Welcome to ‘France et Moi’ where this week I am talking to Ann Mah, author of Mastering the Art of French Eating: Lessons in Food and Love from a Year in Paris about what France means to her. You can read my review of this delicious book that has now been released in paperback, here.
Ann Mah is a journalist and author of a food memoir, Mastering the Art of French Eating, and novel, Kitchen Chinese: A Novel about Food, Family, and Finding Yourself. Her articles have appeared in the New York Times, Condé Nast Traveler, South China Morning Post, Bon Appétit, and other publications. In 2005, she was awarded a James Beard Foundation culinary scholarship. Ann divides her time between New York and Paris, but loves eating everywhere.
Firstly, I think France is a special place and it is famed for many things including its cheese, wine and diverse holiday locations plus, dare I say it strikes and dog poo littered streets. What do you think makes France so very unique and ‘French’?
Ann: I love the connection between food, and place, and history in France, the sense of continuity, the way a recipe grows from the land, takes root, and is cooked and eaten in that same spot for hundreds of years.
2) What is your first memory of a trip to France?
Ann: I was six years old and on a family vacation. We arrived in Paris in the midst of a high-summer heat wave. Every aspect of the city assailed my senses from the seesawing sound of the sirens to the imprint of wicker café chairs against my legs. I didn’t like everything, but it all gripped me under a spell I would come to know was Francophilia. Meanwhile, my fifteen-year-old brother was at the peak of his rebellious years. He spent a lot of time plugged into his Walkman while my parents coped by drinking red wine.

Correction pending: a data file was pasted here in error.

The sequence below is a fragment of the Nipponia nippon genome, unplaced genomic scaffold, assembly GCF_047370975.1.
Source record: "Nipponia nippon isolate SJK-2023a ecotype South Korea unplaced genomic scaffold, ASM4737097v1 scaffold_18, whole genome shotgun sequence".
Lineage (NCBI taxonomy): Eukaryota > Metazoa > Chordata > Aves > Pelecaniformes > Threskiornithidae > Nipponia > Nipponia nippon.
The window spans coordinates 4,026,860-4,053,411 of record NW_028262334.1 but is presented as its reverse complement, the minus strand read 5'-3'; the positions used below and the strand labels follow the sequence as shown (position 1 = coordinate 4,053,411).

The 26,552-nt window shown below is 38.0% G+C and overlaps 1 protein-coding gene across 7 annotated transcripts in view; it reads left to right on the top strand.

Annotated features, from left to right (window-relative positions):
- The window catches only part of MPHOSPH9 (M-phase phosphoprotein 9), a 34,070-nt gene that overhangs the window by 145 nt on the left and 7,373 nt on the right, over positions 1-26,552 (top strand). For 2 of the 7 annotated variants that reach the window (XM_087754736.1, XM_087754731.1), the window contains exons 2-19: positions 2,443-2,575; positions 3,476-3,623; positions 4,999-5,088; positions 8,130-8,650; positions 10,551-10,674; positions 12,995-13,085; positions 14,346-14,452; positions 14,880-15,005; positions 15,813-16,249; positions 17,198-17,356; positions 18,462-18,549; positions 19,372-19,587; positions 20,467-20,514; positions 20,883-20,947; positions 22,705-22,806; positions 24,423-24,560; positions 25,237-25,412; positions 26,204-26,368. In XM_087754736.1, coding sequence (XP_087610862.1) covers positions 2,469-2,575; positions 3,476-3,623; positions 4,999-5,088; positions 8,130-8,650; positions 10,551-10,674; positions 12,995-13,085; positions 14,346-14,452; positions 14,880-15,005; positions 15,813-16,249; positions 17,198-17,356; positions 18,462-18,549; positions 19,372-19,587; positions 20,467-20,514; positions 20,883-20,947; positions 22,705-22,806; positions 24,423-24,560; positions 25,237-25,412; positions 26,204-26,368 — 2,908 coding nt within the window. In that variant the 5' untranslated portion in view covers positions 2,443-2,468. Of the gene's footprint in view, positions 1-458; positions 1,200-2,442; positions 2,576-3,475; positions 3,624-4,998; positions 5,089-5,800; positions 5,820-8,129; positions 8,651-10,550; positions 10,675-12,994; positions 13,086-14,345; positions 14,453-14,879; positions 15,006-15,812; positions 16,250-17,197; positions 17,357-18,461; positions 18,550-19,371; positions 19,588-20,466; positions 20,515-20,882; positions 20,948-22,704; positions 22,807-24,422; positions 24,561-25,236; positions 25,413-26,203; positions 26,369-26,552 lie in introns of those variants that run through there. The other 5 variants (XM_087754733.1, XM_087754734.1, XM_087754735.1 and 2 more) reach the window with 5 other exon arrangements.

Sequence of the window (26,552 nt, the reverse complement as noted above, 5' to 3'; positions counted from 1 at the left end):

3) When you first arrived in Paris what was the best thing about being immersed in French life and the scariest thing?
Ann: The opportunity to travel around France, researching the country’s culinary traditions was both the best and most intimidating experience. I’m an introvert, so it took a fair amount of gumption to introduce myself to strangers and start asking them quite intimate questions. In the beginning, I felt awkward travelling alone – especially dining alone in restaurants, when it felt like everyone was staring at me. But after the first few trips, I started to enjoy being on my own, creating my own schedule, eating when I felt hungry, and dropping everything to, say, hunt down an obscure buckwheat farmer.
4) Do you have any embarrassing language mishaps you are happy to share?
Ann: There are pairs of words I can never keep straight—like “borrow” and “lend”—and according to a French friend, my pronunciation of “sweater” (un pull) and “lightbulb” (ampoule) is indistinguishable. But here’s one of my favorite food-related stories:
Soon after I moved to France, I was invited to a cocktail party in Provence. I had just completed a seven-week French immersion program and I was eager to test out my brand new language skills. But when I found myself being introduced to the village mayor, my heart started to pound.